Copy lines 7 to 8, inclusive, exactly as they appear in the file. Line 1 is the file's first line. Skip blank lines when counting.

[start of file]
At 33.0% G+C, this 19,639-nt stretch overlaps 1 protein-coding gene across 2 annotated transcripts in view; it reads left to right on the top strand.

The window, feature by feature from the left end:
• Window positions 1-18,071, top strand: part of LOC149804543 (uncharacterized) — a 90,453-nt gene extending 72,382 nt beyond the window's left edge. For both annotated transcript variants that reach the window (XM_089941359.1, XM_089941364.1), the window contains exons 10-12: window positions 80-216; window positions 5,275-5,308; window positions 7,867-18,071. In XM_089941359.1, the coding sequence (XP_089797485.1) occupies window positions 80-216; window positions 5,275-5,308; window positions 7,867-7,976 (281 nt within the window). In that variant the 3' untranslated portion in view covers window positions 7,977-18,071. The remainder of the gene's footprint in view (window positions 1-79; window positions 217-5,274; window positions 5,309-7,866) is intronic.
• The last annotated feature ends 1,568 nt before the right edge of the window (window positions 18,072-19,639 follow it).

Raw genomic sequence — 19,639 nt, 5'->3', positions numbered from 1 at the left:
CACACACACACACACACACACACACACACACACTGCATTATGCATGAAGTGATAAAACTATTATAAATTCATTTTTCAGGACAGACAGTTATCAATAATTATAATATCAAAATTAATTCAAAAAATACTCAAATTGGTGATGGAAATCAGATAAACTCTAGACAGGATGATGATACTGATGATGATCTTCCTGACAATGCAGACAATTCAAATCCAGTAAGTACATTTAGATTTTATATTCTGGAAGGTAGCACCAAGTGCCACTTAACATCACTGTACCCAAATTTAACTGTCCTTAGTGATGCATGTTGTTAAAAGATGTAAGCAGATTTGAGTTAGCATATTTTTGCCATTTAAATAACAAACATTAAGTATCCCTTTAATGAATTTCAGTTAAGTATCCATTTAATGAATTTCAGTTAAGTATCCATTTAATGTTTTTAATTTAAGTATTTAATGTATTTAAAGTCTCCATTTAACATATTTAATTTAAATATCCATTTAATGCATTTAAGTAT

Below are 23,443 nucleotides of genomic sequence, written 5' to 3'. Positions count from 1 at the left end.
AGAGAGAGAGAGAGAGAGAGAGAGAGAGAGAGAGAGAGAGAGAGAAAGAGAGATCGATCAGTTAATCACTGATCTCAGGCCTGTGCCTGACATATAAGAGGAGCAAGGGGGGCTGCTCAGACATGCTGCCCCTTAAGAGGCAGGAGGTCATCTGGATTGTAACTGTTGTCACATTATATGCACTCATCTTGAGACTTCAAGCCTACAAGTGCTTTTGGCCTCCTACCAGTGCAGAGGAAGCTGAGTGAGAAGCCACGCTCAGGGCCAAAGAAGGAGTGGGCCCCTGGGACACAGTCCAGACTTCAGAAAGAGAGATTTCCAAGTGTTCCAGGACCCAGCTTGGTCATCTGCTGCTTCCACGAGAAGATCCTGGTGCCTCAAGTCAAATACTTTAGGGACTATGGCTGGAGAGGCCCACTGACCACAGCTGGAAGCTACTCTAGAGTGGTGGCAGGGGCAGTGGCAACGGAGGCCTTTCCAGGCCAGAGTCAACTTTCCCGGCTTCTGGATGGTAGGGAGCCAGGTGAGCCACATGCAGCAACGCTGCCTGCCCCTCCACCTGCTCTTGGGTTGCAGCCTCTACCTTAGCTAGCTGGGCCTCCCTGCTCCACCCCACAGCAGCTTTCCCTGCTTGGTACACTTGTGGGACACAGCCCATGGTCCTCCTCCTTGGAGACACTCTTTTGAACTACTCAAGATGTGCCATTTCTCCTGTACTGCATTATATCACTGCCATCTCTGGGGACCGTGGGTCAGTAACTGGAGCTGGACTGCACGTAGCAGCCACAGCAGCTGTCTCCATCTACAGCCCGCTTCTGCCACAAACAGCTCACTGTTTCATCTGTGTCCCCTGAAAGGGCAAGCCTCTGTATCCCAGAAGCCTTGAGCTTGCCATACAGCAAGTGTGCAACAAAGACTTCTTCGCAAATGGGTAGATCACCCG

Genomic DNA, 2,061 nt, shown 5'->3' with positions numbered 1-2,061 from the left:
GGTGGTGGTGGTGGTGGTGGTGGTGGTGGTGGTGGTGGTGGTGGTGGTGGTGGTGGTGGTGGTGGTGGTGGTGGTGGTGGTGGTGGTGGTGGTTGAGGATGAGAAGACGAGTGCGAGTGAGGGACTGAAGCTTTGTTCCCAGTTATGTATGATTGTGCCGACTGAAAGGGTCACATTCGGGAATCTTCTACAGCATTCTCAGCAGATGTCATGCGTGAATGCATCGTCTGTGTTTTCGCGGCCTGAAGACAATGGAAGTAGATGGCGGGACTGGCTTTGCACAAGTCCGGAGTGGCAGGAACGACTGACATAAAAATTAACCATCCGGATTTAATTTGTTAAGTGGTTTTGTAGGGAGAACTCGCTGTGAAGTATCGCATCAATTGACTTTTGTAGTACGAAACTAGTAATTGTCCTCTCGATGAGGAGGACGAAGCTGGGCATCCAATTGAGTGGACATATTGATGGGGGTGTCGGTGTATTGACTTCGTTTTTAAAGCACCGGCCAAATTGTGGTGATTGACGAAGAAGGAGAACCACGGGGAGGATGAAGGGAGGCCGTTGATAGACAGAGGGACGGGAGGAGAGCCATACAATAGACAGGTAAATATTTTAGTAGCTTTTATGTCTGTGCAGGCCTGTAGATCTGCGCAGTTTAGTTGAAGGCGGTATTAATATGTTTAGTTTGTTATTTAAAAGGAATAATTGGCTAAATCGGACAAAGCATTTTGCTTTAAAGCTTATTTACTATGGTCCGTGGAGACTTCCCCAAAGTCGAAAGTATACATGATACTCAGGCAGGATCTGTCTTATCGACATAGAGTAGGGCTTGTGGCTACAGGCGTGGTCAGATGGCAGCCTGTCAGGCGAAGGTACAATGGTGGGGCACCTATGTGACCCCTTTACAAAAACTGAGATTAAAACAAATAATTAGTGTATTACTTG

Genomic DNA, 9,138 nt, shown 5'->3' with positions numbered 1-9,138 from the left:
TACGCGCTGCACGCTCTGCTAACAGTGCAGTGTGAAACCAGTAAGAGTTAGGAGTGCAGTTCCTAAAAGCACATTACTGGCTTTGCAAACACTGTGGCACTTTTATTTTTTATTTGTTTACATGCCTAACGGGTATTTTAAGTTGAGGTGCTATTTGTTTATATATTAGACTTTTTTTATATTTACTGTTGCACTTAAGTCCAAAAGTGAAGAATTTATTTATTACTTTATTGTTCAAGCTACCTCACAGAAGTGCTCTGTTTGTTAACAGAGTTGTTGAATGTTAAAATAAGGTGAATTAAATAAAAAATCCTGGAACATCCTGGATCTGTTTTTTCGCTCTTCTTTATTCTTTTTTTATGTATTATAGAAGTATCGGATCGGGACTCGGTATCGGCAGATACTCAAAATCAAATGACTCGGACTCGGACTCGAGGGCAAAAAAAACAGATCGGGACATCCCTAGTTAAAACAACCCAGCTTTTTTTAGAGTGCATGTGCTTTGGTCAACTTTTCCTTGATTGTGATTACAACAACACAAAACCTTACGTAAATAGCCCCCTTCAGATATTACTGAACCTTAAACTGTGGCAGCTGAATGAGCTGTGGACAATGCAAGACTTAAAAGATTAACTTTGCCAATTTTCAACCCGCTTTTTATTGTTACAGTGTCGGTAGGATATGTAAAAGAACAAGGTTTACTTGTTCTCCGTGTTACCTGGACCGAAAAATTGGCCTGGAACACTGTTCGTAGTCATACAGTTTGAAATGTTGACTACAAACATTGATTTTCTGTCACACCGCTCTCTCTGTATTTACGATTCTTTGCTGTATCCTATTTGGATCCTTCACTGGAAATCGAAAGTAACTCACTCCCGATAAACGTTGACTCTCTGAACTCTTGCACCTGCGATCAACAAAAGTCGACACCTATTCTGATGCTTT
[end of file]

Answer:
Below are 23,443 nucleotides of genomic sequence, written 5' to 3'. Positions count from 1 at the left end.
AGAGAGAGAGAGAGAGAGAGAGAGAGAGAGAGAGAGAGAGAGAGAAAGAGAGATCGATCAGTTAATCACTGATCTCAGGCCTGTGCCTGACATATAAGAGGAGCAAGGGGGGCTGCTCAGACATGCTGCCCCTTAAGAGGCAGGAGGTCATCTGGATTGTAACTGTTGTCACATTATATGCACTCATCTTGAGACTTCAAGCCTACAAGTGCTTTTGGCCTCCTACCAGTGCAGAGGAAGCTGAGTGAGAAGCCACGCTCAGGGCCAAAGAAGGAGTGGGCCCCTGGGACACAGTCCAGACTTCAGAAAGAGAGATTTCCAAGTGTTCCAGGACCCAGCTTGGTCATCTGCTGCTTCCACGAGAAGATCCTGGTGCCTCAAGTCAAATACTTTAGGGACTATGGCTGGAGAGGCCCACTGACCACAGCTGGAAGCTACTCTAGAGTGGTGGCAGGGGCAGTGGCAACGGAGGCCTTTCCAGGCCAGAGTCAACTTTCCCGGCTTCTGGATGGTAGGGAGCCAGGTGAGCCACATGCAGCAACGCTGCCTGCCCCTCCACCTGCTCTTGGGTTGCAGCCTCTACCTTAGCTAGCTGGGCCTCCCTGCTCCACCCCACAGCAGCTTTCCCTGCTTGGTACACTTGTGGGACACAGCCCATGGTCCTCCTCCTTGGAGACACTCTTTTGAACTACTCAAGATGTGCCATTTCTCCTGTACTGCATTATATCACTGCCATCTCTGGGGACCGTGGGTCAGTAACTGGAGCTGGACTGCACGTAGCAGCCACAGCAGCTGTCTCCATCTACAGCCCGCTTCTGCCACAAACAGCTCACTGTTTCATCTGTGTCCCCTGAAAGGGCAAGCCTCTGTATCCCAGAAGCCTTGAGCTTGCCATACAGCAAGTGTGCAACAAAGACTTCTTCGCAAATGGGTAGATCACCCG